I feel I must point out, however, that Thirst is not really a horror film. Rather, it is a lyrical tale in the vein of Let the Right One In, a wonderful story of longing, lust and love.
Those going in expecting a horror film will be disappointed. Those expecting another Chan-wook Park masterpiece will not.

VERDICT; Much like his Vengeance trilogy, Park’s latest feature film is brutal, tragic and above all, poetically beautiful. Asian cinema at its most stunning, its most absurd and its most exquisite.
4/5 or 8/10

21 Comments

  • @Josh I thought the remake was good as far as remakes go, but LTROI is definitely better. I don't think Thirst got enough buzz to get remade, but you never know.

  • @Ron Yes by comparison to many other remakes, it was definitely one of the better ones. Chloe Moretz is an excellent young talent and should have a good career ahead.
    I hope you're right there, though everything seems to be getting the remake treatment these days.

  • @Josh I agree with you on Chloe Moretz. I don't have as big a problem with remakes as some people do. I actually don't mind if a film is remade as long as it's in good hands, and ends up being good. The problem is that's rarely the case so since their's so many bad remakes out there people just tend to hate the idea of a remake. The positive thing about remakes is they bring the story to a broader audience which is a good thing. I think it's tough for a filmmaker who decides to do remake because you wanna capture what was good about the original, but you also want to bring something new to the table so the remake doesn't feel unnecessary. Obviously a lot of remakes when it comes to foreign films could be avoided if more people would read subtitles, but I don't think that'll ever happen.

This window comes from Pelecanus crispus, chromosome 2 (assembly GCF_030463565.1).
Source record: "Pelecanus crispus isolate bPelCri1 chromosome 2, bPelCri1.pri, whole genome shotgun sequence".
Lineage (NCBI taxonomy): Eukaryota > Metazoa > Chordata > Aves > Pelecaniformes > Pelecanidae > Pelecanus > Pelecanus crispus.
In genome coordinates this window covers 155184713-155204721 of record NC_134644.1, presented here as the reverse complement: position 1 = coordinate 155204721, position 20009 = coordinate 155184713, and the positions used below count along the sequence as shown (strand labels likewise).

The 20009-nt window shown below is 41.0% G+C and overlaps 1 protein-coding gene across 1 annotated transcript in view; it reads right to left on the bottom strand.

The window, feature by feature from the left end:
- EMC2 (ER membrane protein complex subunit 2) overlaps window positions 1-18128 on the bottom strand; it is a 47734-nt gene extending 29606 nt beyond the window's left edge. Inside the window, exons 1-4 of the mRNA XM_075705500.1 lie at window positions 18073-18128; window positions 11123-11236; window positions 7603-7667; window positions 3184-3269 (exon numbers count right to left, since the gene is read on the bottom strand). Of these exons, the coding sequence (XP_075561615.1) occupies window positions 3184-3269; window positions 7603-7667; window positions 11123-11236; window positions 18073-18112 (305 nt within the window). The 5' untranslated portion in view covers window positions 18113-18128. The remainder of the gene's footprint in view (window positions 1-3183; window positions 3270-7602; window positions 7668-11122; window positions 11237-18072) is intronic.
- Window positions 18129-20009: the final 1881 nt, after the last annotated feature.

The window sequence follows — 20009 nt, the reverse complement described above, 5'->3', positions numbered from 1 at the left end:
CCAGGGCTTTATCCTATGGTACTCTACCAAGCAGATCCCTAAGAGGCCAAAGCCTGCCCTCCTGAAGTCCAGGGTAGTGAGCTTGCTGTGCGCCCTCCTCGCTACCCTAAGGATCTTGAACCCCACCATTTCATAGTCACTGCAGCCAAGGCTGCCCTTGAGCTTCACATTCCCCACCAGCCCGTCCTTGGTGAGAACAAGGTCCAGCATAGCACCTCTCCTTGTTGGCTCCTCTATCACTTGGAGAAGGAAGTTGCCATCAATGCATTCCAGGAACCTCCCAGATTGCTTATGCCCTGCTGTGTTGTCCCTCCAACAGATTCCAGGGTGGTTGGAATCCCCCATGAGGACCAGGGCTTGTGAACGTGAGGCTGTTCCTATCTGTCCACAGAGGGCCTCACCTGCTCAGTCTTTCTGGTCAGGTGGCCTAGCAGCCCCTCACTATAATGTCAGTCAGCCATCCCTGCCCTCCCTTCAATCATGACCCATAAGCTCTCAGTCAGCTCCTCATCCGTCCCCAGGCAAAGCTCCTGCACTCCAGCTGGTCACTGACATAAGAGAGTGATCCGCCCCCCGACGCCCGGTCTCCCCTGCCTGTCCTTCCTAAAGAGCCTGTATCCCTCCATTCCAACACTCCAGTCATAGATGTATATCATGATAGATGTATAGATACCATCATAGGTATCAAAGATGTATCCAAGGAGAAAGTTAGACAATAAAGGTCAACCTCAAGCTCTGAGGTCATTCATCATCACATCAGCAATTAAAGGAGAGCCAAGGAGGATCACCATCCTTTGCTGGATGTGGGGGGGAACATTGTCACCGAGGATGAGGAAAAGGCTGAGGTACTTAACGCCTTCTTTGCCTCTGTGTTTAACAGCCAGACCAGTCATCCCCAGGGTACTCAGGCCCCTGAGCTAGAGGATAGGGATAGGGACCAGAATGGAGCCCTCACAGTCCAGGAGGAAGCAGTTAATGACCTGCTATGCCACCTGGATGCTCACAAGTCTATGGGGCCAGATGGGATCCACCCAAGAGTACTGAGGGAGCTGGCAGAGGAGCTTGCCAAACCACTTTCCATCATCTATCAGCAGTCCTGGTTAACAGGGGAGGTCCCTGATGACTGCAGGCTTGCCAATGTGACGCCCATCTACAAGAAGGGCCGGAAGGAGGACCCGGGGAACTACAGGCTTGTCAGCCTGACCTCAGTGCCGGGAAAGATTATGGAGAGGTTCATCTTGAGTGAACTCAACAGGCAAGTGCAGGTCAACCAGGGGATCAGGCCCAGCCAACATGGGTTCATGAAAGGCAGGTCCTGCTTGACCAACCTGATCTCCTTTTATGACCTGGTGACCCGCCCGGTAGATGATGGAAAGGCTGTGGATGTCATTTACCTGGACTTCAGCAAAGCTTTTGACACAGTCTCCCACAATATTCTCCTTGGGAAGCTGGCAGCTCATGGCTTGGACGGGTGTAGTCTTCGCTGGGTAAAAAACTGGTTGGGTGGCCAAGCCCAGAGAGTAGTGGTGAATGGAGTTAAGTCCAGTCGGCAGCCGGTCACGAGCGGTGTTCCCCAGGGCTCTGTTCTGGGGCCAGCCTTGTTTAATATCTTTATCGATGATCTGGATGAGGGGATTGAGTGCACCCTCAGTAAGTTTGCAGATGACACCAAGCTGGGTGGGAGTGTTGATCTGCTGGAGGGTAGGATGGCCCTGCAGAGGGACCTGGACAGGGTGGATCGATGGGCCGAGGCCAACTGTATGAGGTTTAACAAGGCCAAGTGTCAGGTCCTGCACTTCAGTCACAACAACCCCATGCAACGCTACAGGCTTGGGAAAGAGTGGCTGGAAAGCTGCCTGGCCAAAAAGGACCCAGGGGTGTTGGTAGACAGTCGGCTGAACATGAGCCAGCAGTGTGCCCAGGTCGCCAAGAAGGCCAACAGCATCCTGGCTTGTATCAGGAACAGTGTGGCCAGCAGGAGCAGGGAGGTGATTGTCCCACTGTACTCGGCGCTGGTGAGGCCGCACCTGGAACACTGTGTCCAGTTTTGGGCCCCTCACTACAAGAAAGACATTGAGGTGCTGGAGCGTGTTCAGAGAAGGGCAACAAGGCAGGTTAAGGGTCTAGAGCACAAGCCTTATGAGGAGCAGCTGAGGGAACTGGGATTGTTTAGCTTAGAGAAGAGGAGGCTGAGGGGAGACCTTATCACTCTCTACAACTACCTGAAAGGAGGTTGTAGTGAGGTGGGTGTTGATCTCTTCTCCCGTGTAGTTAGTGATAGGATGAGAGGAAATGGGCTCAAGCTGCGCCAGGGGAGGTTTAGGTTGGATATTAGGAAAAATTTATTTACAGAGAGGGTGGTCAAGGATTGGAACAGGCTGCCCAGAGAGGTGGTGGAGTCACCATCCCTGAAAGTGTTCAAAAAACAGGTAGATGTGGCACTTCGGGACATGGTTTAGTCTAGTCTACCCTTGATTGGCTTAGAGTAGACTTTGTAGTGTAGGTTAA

• @Ron Spot on there. Remakes have earned a bad reputation, because quite a number have been awful. I too like to hold hope that they will be worthy reimaginings.
    Many remakes have been almost as good the original, like Dawn of the Dead or the Ring (In my opinion, of course). Hell, even the Thing is a remake, and thats one of the best horror films of all time!